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At the display of decorative and applied art of the late XVIII–early XIX centuries viewers can enjoy artworks of Russian masters created during the period from the time of Peter I reforms to the early XIX century.

The hall of the late XVII–XVIII centuries art represents the creations of Russian glass makers, ceramists, enamel masters, bone carvers, etc. Their works include gorgeous engraved crystal gift goblets from the Empress Elizabeth of Russia and Catherine the Great periods.

The collection of artworks produced by the Imperial Porcelain Factory and the early works of F. Gardner's Factory are the result of a great collecting effort. Unique creations of Kholmogory bone carvers are also featured among the masterpieces of the museum collection.

Rare pieces of furniture include a Jacob armchair, cabinet and vitrine. The vitrine is decorated with a bronze clock featuring the figures of Amor and Psyche, and the fluted column is crowned with a stone vase decorated with bronze produced by the Imperial Peterhof Lapidary Works.

The hall of Russian Empire presents a set of mahogany furniture created for the Cavalier Building in Peterhof in the first third of the XIX century. Its monumental forms and heavy carved decorations painted in bronze precede the artistic ideas of the late classicism in the Nicholas I period.

A set of mahogany furniture of greater intimacy and integrity arrived here from the palace of Prince Gagarin in the Novinsky Avenue. The interiors of the house were designed by Architect O. I. Bové in 1820s.

A set of painted panels inspired by The Iliad and made in metal also deserves your attention. Earlier, the panels were set in a screen and stayed in the Anichkov Palace of St. Petersburg.

The Minin and Pozharsky bronze clock is unique in its reflection of the patriotic moods of the Russian society during that period.

Extremely rare metal painted trays created in 1830–1840s are displayed for the first time, just as the delicate beadweaving miniatures (1820–1830s).

The halls presenting the art of mid to late XIX century under the common title of In the Rooms recreate corners of a lady's dressing room and a man's study.

This exhibit is filled with the atmosphere of private life in the 1830–1860s which was to a significant degree retained in the course of further decades, despite an active transformation of the living space interior by Art Nouveau.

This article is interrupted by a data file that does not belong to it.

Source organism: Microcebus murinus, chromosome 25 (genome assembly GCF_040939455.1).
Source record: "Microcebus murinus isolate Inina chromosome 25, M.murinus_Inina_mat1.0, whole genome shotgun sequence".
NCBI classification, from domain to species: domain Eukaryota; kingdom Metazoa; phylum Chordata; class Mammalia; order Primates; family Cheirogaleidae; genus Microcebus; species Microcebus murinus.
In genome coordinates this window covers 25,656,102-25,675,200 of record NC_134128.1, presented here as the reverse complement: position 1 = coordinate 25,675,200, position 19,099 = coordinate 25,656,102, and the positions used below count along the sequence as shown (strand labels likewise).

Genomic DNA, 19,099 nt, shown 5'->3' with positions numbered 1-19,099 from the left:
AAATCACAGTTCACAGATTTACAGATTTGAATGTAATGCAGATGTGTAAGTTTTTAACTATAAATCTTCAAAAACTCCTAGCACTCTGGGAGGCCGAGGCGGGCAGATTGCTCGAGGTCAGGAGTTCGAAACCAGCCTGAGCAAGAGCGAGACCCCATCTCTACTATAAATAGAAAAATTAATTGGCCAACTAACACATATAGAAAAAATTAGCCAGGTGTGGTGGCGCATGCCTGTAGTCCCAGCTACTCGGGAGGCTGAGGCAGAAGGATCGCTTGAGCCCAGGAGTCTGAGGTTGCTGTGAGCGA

The Neo-Classicism hall presents a typical hall and sets of costumes and accessories from the second half of the XIX century. Showcases contain porcelain and glass products created at the Imperial Porcelain Factory (the Imperial Glass Factory had been a subdivision of the porcelain factory since 1890s) and metalwork products of the Art Nouveau and Neo-Classicism periods.

The final touch of this enfilade is the halls presenting one of the most brilliant and original phenomena in Russian culture – the national version of Art Nouveau, the "Russian Revival". Here visitors can view the works of the prominent artists of this trend, such as M. Vrubel, A. Golovin, S. Malyutin, A. Zinovyev, and others. The exquisite ornamentality of Art Nouveau is intertwined with the original interpretation of old Russian motifs, samples from old Russian and peasant art in their oeuvre.

The central exhibit of the hall bearing the name of M. Vrubel is the splendid mantelpiece titled The Meeting of Volga Svyatoslavich and Mikula Selyaninovich, produced after the design of M. Vrubel in the ceramic workshops in Abramtsevo, a Moscow Region estate owned by the famous Russian industrialist and patron of arts S. I. Mamontov. The genius of Russian painting and graphic art was no less brilliant and unique in this manifestation of his talent in the sphere of decorative and applied art, and ceramic sculptures and the unique Czar Saltan tapestry, which has no analogues in the museum collections of Russia, are an evidence of that.

Other exhibits of the hall also demonstrate the original nature of Russian Art Nouveau that won world recognition at the World Expo 1900 in Paris, where many of them decorated the majestic Russian pavilion of the famous exhibition, the first in the XIX century.